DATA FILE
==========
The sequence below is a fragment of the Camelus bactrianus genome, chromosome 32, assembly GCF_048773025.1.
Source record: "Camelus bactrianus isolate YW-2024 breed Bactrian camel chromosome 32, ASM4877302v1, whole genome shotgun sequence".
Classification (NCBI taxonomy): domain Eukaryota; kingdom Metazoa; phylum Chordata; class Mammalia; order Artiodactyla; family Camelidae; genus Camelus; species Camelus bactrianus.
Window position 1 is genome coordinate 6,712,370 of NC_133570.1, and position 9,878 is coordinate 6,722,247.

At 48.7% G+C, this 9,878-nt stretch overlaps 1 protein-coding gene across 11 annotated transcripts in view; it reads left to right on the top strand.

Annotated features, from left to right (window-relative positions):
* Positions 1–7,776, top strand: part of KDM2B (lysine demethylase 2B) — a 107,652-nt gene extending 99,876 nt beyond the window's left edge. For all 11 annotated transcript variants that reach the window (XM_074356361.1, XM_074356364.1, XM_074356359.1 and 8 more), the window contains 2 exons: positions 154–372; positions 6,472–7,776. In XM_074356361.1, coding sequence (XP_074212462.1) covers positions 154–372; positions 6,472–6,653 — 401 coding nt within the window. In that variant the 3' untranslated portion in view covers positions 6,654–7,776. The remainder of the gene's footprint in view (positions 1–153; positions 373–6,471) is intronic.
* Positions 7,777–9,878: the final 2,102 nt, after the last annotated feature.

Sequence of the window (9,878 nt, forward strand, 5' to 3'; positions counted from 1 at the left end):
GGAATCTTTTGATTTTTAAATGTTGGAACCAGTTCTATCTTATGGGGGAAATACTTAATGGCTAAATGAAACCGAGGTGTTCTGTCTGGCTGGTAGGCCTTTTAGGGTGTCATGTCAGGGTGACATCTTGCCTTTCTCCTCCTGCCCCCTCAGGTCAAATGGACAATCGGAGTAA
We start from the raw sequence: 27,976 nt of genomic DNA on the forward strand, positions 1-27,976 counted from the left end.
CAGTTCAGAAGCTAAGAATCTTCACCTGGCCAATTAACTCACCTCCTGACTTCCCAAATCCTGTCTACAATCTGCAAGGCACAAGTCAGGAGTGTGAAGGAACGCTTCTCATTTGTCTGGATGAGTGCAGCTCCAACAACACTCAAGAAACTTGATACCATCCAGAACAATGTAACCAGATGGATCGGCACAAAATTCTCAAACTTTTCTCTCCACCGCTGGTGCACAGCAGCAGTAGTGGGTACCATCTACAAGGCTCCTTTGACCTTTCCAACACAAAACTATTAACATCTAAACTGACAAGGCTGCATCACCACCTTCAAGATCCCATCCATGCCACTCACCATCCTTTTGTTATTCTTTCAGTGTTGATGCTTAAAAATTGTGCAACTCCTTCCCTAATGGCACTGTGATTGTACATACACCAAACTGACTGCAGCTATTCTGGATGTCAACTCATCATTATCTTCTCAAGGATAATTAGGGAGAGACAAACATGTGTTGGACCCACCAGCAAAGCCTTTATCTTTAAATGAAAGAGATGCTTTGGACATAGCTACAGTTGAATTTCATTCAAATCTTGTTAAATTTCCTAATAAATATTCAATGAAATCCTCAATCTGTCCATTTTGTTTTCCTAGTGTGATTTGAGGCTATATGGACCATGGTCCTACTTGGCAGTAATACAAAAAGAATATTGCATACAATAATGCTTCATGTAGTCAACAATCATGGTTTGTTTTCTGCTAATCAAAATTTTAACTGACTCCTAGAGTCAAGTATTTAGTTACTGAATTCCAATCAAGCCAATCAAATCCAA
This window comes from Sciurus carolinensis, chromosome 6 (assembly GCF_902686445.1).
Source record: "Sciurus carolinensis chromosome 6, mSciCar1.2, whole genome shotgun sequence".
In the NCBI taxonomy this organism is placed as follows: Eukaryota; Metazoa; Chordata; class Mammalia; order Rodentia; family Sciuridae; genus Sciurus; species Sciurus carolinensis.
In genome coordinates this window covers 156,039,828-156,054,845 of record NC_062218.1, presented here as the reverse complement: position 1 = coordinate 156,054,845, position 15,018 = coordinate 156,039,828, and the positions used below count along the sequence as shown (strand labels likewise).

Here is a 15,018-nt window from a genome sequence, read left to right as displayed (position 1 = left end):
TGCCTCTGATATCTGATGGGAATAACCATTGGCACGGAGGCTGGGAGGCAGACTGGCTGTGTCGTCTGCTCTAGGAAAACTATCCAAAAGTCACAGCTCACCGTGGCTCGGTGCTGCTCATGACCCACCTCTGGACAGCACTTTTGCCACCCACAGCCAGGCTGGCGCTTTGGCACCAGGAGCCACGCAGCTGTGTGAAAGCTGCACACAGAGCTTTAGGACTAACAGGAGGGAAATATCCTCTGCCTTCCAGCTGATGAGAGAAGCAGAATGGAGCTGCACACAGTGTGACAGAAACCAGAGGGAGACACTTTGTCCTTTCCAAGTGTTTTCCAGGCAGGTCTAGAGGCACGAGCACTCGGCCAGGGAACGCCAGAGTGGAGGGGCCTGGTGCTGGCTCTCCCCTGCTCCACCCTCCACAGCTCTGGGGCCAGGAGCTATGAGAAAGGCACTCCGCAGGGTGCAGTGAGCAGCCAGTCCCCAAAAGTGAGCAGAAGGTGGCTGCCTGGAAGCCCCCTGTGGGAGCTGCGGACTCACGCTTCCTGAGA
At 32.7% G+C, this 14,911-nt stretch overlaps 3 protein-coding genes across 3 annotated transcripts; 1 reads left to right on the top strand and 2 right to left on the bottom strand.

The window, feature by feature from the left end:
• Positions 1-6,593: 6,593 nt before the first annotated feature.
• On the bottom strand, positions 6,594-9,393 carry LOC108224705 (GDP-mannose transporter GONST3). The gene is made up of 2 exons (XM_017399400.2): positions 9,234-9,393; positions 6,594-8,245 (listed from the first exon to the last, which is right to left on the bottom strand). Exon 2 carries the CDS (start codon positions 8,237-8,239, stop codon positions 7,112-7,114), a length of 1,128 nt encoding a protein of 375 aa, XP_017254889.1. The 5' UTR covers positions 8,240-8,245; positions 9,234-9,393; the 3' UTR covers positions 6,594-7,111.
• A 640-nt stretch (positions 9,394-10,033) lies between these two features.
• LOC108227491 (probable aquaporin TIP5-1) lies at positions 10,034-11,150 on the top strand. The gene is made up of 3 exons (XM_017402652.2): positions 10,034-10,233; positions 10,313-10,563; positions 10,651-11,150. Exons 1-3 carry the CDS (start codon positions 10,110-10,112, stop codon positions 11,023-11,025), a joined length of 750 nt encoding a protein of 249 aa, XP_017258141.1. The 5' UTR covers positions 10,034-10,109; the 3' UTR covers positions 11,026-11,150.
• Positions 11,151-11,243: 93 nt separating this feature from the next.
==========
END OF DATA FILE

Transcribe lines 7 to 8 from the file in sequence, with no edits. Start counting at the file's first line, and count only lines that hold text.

* Positions 1–7,776, top strand: part of KDM2B (lysine demethylase 2B) — a 107,652-nt gene extending 99,876 nt beyond the window's left edge. For all 11 annotated transcript variants that reach the window (XM_074356361.1, XM_074356364.1, XM_074356359.1 and 8 more), the window contains 2 exons: positions 154–372; positions 6,472–7,776. In XM_074356361.1, coding sequence (XP_074212462.1) covers positions 154–372; positions 6,472–6,653 — 401 coding nt within the window. In that variant the 3' untranslated portion in view covers positions 6,654–7,776. The remainder of the gene's footprint in view (positions 1–153; positions 373–6,471) is intronic.
* Positions 7,777–9,878: the final 2,102 nt, after the last annotated feature.